The fact that the strings in the examples are of different length does not matter. names is an array of char *, so the total size of the array in bytes is the number of elements in array times the size of each element (i.e. a char *). Each of those pointers could point to a string of any length, or to NULL. Doesn't matter.

Test program:

#include<stdio.h>

int main(void)
{
    char* names1[]={"A", "B", "C"}; // Three elements
    char* names2[]={"A", "", "C"}; // Three elements
    char* names3[]={"", "A", "C", ""}; // Four elements
    char* names4[]={"John", "Paul", "George", "Ringo"}; // Four elements
    char* names5[]={"", "B", NULL, NULL, "E"}; // Five elements

    printf("len 1 = %zu\n",sizeof(names1)/sizeof(names1[0]));
    printf("len 2 = %zu\n",sizeof(names2)/sizeof(names2[0]));
    printf("len 3 = %zu\n",sizeof(names3)/sizeof(names3[0]));
    printf("len 4 = %zu\n",sizeof(names4)/sizeof(names4[0]));
    printf("len 5 = %zu\n",sizeof(names5)/sizeof(names5[0]));
}

Output:

len 1 = 3
len 2 = 3
len 3 = 4
len 4 = 4
len 5 = 5

EDIT:

To clarify, this only works if you've defined an array, i.e. char *names[] or char names[][], and you're in the scope where the array was defined. If it's defined as char **names then you have a pointer which functions as an array and the above technique won't work. Similarly if char *names[] is a function parameter, in which case the array decays to the address of the first element.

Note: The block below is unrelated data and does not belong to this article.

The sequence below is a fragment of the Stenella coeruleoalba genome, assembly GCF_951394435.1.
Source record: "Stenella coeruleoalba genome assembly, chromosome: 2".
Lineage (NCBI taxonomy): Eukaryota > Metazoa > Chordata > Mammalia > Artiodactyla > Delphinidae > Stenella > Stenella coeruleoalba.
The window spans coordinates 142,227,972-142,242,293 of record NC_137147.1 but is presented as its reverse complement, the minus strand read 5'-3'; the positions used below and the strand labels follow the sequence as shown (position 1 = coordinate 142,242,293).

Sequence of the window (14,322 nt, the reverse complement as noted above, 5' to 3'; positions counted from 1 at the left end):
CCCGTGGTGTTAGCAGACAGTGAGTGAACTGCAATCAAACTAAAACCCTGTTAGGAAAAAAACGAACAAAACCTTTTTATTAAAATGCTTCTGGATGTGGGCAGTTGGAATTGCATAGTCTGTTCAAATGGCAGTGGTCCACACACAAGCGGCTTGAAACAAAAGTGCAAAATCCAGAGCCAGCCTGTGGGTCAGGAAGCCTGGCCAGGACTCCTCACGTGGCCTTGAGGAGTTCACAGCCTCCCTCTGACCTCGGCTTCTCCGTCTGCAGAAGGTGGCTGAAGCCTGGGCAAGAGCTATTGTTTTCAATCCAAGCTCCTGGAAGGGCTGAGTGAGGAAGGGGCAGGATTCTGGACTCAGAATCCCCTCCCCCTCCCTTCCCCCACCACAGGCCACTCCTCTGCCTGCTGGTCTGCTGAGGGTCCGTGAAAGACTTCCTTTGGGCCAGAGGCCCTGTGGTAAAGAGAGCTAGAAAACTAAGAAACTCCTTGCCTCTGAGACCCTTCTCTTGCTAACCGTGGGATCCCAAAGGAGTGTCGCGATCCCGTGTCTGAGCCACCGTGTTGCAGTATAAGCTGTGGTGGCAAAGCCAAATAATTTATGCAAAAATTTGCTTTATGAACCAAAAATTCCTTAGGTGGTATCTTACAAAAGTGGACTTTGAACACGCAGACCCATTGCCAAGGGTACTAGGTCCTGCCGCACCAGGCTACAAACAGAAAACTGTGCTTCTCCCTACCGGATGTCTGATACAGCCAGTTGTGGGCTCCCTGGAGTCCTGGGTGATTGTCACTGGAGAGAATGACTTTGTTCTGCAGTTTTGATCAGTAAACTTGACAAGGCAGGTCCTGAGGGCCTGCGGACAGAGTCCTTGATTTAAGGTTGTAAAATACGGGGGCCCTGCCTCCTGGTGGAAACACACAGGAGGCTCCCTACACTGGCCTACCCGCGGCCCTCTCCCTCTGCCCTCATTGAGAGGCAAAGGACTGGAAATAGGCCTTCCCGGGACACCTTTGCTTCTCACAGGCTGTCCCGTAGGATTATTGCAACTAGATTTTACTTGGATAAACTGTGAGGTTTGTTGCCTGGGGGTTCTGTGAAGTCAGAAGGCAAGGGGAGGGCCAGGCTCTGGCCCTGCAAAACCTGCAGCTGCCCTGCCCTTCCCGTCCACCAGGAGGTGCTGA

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Thank you. The explanation that you give is excellent, and it is the key. I suppose based on the explanation that cnicutar's answer should be the accepted answer, as it gives the same answer but without explanation, but this answer so far is the leading candidate for the bounty. Thank you. – dotancohen Oct 14 '15 at 16:08
    
Would the downvoters care to explain? – dbush Oct 15 '15 at 20:39

What you're defining here isn't literally an array of strings , it's an array of pointers to characters. if you want to know the number of strings, you simply have to count the pointers, so something like

size_t size = sizeof(names)/sizeof(char*);

would do,this way you're dividing the size of the array by the size of a single pointer.But be aware this only works if the size of the array is known at compile time(i.e. the array is allocated statically), if it's defined dynamically (i.e. char** strings) then sizeof(strings) would return the size of the pointer not the array.

p.s.:the length of the strings is not relevant, as the array isn't even "aware" of what the pointers point to.

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int count = sizeof(names)/sizeof(*names);

This takes the total size of names and divides it by the size of one element in names, resulting in 3.